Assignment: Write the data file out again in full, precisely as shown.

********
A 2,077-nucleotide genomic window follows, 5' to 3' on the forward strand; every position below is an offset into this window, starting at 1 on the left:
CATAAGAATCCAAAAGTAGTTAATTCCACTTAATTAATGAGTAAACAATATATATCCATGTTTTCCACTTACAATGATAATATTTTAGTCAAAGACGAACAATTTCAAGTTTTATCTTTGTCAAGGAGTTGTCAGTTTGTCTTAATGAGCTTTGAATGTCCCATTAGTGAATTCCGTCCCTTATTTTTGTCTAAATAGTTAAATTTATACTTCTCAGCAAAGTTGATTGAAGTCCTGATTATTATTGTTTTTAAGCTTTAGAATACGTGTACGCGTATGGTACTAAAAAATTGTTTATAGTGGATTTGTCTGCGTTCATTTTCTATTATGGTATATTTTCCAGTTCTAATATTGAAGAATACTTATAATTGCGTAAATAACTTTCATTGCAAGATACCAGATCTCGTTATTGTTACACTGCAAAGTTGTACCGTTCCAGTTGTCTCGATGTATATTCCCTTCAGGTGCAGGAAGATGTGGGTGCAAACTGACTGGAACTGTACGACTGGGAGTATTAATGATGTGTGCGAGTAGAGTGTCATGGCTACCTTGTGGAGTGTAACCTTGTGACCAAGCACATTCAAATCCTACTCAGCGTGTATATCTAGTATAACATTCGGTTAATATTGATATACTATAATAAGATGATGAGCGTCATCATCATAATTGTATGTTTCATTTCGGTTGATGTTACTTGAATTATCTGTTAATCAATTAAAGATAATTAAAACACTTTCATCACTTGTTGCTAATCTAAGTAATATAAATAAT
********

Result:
A 2,077-nucleotide genomic window follows, 5' to 3' on the forward strand; every position below is an offset into this window, starting at 1 on the left:
CATAAGAATCCAAAAGTAGTTAATTCCACTTAATTAATGAGTAAACAATATATATCCATGTTTTCCACTTACAATGATAATATTTTAGTCAAAGACGAACAATTTCAAGTTTTATCTTTGTCAAGGAGTTGTCAGTTTGTCTTAATGAGCTTTGAATGTCCCATTAGTGAATTCCGTCCCTTATTTTTGTCTAAATAGTTAAATTTATACTTCTCAGCAAAGTTGATTGAAGTCCTGATTATTATTGTTTTTAAGCTTTAGAATACGTGTACGCGTATGGTACTAAAAAATTGTTTATAGTGGATTTGTCTGCGTTCATTTTCTATTATGGTATATTTTCCAGTTCTAATATTGAAGAATACTTATAATTGCGTAAATAACTTTCATTGCAAGATACCAGATCTCGTTATTGTTACACTGCAAAGTTGTACCGTTCCAGTTGTCTCGATGTATATTCCCTTCAGGTGCAGGAAGATGTGGGTGCAAACTGACTGGAACTGTACGACTGGGAGTATTAATGATGTGTGCGAGTAGAGTGTCATGGCTACCTTGTGGAGTGTAACCTTGTGACCAAGCACATTCAAATCCTACTCAGCGTGTATATCTAGTATAACATTCGGTTAATATTGATATACTATAATAAGATGATGAGCGTCATCATCATAATTGTATGTTTCATTTCGGTTGATGTTACTTGAATTATCTGTTAATCAATTAAAGATAATTAAAACACTTTCATCACTTGTTGCTAATCTAAGTAATATAAATAAT